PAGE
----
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Plate Tectonics

Stock, Joann M. (1996) Plate Tectonics. In: Encyclopedia of Applied Physics. Vol.14. VCH Publishers , New York, NY, pp. 273-295. ISBN 3-527-28136-3.

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Earthquakes, volcanoes, active faults, and mountains tend to occur in long, linear belts on the Earth's surface, bounding large regions that are relatively quiescent. The theory of plate tectonics views the quiescent regions as rigid "plates" and these deformational features, located at the boundaries between the plates, as the inevitable consequences of relative motion among the plates. Since the plates are confined to the surface of a spherical Earth, their relative motion is geometrically constrained. The great power of plate-tectonic theory lies in its ability to provide testable kinematic predictions regarding the expected direction and rate of motion at the boundaries between the plates. In addition, it provides a framework for interpreting past geological events in terms of plate-tectonic processes observable today. Section 1 of this article describes the geometrical aspects of motion of rigid plates on a sphere, and presents rates and directions of motion between major plates, as determined from the relevant data. Section 2 describes the differences between continental and oceanic parts of plates, constraints on plate thickness, and the vertical variations of temperature and strength within the plates. Section 3 describes the elastic behavior of plates, isostasy, and rebound due to viscous flow beneath the plates. Section 4 discusses plate motions as an indication of processes at greater depths in the earth. Finally, Sec. 5 discusses some of the limitations of plate-tectonic theory.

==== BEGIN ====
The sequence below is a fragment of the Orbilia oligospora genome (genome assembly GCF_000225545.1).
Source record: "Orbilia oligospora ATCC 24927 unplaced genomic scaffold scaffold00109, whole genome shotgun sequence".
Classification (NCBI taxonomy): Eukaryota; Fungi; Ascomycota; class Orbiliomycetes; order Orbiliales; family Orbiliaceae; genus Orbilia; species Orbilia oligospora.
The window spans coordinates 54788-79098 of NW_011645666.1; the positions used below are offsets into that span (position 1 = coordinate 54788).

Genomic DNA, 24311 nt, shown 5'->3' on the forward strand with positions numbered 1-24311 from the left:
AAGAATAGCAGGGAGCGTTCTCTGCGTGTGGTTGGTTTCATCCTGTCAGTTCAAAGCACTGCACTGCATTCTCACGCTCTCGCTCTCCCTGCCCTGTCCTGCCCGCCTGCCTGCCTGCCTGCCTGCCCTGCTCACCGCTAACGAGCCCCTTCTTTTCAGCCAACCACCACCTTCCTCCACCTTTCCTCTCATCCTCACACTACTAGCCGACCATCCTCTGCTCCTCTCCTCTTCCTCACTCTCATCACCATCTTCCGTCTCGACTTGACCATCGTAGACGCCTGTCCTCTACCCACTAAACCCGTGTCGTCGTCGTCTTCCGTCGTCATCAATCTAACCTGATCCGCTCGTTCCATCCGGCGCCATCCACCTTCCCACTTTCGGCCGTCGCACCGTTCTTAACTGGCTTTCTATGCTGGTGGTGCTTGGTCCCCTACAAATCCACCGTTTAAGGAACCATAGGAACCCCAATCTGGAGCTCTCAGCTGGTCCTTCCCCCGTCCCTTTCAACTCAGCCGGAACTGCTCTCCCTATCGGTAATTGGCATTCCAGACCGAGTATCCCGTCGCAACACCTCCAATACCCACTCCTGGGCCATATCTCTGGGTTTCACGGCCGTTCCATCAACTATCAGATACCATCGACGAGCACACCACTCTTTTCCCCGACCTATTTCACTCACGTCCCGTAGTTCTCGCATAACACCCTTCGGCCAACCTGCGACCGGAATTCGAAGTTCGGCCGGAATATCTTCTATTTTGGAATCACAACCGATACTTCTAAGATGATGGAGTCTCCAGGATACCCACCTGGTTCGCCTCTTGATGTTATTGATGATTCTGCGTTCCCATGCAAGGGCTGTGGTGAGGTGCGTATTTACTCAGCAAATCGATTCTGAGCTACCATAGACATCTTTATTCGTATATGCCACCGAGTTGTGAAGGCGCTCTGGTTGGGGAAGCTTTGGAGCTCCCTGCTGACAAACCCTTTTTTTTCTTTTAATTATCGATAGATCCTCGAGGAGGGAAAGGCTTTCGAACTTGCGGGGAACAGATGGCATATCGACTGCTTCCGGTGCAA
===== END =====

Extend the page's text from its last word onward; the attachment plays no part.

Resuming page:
Item Type:Book Section
Stock, Joann M.0000-0003-4816-7865
Additional Information:© 1996 VCH Publishers, Inc.
Group:Seismological Laboratory
Record Number:CaltechAUTHORS:20141020-082122032
Persistent URL:
Usage Policy:No commercial reproduction, distribution, display or performance rights in this work are provided.
ID Code:50523
Deposited By: Tony Diaz
Deposited On:20 Oct 2014 15:26
Last Modified:03 Oct 2019 07:24

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